Attorney Joesph Turner talks about why completing the lien process correctly is so important.

Contract and payment disputes between contractors and homebuyers are very common. In some situations, the homebuyer runs out of money at some point during the construction of a house and is unable to pay what they owe to the builders. Other times, the workmanship is poor and the homebuyer refuses to keep paying until mistakes are fixed. Whatever the reason, contractors will often find themselves in a position where they have done a good amount of work but are not being paid for it.

Liens are one of the most common tools a contractor can use to ensure he or she obtains payment from a reluctant client. By filing a lien, the house (or other property) becomes encumbered, which prevents sale of the property, and will become a sticking point for a title company if the homebuyer is trying to close on his or her mortgage. As a result, a homebuyer may find that he or she has no choice but to pay off what the contractor says is owed so the lien can be removed.

If you build houses, liens may appear like a fool-proof system to ensure you are paid. Liens are relatively easy and cheap to file and will generally stop a non-paying customer in his or her tracks. However, it is important to proceed with caution before filing a lien. Unfortunately, the lien filing system has been exploited by unscrupulous builders and mechanics who have used liens to extort money from customers who do not actually owe anything. In these situations, customers, caught in the middle of closing their mortgage, selling their house, or attempting to take out a loan, discovered they would need to pay something they didn’t owe simply to have the lien on their home or car removed. In order to protect these customers from fraudulent lien filers, the New Mexico legislature enacted a law called the Lien Protection Efficiency Act on July 1, 1999.

The Lien Protection Efficiency Act or the “LPEA” imposes severe damages and fines on persons who file invalid or fraudulent liens. The LPEA allows persons who have a lien on their property to file a lawsuit to determine whether the filed lien was properly filed. Once this is done, the person or entity who filed the lien will be forced to go to Court and prove that the lien is valid. If that person or entity doesn’t go to court or prove the lien is valid, they can be subject to damages including paying all of the customer’s attorney fees and costs associated with bringing the lawsuit, as well as their actual damages or five-thousand dollars ($5,000), whichever is greater.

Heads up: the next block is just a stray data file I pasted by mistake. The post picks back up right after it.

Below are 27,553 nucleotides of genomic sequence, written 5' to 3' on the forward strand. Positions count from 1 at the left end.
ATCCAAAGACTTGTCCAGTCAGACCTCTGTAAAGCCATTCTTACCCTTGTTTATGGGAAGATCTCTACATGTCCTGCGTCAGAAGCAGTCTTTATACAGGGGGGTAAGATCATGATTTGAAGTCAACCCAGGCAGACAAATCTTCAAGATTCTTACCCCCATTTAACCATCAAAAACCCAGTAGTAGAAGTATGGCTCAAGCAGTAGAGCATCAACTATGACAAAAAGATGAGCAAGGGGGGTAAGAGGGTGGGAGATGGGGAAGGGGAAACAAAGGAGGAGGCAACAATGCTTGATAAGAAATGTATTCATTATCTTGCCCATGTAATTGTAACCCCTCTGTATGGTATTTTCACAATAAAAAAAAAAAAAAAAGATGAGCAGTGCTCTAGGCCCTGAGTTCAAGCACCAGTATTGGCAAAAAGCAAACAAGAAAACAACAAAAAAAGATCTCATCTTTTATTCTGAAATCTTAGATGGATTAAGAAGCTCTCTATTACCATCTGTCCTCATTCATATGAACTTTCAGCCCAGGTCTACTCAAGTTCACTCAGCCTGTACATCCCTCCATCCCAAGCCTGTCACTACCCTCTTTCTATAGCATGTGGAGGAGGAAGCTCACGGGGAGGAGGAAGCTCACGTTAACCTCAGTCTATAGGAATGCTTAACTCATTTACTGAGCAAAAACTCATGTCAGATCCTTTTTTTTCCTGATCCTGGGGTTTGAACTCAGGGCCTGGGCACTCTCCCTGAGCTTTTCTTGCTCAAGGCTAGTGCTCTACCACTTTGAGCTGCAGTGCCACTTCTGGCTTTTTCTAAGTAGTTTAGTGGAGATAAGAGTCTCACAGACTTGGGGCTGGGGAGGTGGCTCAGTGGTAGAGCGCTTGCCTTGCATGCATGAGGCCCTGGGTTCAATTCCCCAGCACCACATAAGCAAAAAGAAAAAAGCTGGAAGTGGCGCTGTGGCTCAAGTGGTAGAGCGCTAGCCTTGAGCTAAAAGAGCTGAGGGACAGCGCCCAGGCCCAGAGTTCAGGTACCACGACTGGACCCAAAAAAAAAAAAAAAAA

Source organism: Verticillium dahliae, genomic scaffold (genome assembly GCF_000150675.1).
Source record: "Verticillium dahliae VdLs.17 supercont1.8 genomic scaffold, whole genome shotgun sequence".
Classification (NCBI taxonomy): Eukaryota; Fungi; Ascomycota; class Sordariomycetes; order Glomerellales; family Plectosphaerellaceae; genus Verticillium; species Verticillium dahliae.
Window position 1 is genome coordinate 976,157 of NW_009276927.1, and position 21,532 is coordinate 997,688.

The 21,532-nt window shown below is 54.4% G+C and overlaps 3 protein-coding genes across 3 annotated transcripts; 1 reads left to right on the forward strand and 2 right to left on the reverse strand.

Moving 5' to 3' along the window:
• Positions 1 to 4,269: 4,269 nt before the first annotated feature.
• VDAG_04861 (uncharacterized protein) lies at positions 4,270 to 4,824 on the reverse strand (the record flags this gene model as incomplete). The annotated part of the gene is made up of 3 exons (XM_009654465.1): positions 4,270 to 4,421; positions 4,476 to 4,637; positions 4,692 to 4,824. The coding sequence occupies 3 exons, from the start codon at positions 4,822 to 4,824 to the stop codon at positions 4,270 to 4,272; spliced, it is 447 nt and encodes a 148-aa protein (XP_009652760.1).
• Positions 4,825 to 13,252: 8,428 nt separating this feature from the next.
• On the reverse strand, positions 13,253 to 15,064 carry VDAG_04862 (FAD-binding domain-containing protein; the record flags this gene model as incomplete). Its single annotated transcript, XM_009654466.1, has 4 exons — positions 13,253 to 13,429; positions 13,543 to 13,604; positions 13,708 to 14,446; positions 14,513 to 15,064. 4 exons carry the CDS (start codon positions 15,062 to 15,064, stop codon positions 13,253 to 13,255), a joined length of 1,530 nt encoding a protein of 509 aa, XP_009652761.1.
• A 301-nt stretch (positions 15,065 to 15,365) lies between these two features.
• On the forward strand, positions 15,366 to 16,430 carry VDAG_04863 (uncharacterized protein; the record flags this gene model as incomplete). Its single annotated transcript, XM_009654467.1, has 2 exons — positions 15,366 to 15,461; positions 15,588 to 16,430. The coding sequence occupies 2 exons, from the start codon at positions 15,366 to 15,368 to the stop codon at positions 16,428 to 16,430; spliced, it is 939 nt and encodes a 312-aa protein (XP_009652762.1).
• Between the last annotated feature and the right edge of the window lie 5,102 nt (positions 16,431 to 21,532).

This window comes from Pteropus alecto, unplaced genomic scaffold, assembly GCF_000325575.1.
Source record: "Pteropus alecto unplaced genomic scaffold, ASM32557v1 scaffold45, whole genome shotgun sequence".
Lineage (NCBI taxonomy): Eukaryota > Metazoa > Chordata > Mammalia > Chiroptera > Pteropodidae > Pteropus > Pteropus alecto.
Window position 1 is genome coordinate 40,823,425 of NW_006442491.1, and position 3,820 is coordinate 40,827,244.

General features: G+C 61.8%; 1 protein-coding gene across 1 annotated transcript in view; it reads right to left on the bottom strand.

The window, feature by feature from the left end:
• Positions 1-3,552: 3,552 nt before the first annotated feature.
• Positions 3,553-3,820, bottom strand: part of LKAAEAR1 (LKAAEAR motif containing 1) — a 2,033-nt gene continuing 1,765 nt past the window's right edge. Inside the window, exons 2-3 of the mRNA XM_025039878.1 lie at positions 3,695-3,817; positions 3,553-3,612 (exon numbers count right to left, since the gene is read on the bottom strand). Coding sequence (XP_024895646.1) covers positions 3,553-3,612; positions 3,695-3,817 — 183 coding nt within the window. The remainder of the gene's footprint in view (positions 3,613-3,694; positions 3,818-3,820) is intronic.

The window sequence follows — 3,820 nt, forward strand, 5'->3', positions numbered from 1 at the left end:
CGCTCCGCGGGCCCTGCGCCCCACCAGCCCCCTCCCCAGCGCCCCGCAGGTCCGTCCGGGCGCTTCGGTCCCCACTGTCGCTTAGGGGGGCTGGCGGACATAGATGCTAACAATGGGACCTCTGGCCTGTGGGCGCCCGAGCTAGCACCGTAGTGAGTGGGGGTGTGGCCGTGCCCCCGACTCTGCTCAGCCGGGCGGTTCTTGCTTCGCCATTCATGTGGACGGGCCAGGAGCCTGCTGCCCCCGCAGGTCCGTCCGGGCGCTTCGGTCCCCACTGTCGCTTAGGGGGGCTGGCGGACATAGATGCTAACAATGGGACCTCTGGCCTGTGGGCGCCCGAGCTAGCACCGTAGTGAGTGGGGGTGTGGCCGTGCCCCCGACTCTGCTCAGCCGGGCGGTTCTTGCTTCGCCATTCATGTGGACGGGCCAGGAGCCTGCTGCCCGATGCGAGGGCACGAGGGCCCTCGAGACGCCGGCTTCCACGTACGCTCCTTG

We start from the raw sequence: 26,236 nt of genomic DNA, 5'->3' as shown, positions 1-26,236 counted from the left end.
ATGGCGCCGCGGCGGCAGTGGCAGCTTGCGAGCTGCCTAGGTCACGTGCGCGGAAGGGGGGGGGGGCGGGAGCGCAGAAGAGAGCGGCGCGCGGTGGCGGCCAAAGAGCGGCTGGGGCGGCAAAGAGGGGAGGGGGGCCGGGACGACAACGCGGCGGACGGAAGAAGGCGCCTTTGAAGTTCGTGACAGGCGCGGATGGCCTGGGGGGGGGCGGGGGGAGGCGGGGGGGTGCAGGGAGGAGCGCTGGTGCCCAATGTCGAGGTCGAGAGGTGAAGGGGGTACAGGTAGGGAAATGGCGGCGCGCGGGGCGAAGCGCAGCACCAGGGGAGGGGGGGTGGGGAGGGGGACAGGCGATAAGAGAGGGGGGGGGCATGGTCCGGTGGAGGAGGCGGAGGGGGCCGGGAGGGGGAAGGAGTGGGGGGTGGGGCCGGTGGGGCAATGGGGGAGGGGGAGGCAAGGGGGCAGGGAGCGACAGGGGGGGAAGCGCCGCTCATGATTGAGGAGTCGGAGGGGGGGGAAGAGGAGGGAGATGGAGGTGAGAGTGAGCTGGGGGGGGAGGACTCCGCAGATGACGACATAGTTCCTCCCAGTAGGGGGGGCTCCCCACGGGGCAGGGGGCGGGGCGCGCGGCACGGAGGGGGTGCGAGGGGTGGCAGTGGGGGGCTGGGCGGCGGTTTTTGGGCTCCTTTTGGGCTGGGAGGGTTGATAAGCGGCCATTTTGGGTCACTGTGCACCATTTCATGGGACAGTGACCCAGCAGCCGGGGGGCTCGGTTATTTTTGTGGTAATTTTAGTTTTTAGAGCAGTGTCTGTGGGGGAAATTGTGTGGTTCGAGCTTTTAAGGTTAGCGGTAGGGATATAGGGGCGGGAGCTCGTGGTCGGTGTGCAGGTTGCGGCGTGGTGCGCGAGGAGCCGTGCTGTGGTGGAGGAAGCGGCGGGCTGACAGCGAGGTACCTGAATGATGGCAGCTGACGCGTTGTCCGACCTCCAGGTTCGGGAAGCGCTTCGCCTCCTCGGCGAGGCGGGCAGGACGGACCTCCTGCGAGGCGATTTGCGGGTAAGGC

The LPEA means that if you file a lien without evidence to support the amounts you claim you are owed, there’s a risk that the customer can come after you for any damages they suffered as a result of the lien, as well as all of their attorney’s fees and costs. Even if the customer did not suffer any actual damages, the LPEA will ensure they are paid at least five-thousand dollars ($5,000) for his or her troubles. To prevent this, it is very important to ensure you maintain any documentation you have to support the amounts you were owed. Invoices, receipts, logged hours, and written communications with your customers can all help you to safeguard yourself before you file a lien.

Ultimately, filing a lien can be very easy, but it can cost you a great deal if you fail to do it accurately with supporting documentation. An attorney with experience in this field can help guide you through this process and ensure you and your business are protected from potential lawsuits brought under the Lien Protection Efficiency Act.  

Do you need professional help collecting on a debt or filing a lien? Reach out to L4SB today for consultation.

Law 4 Small Business, P.C. (L4SB). A little law now can save a lot later. A Slingshot company.

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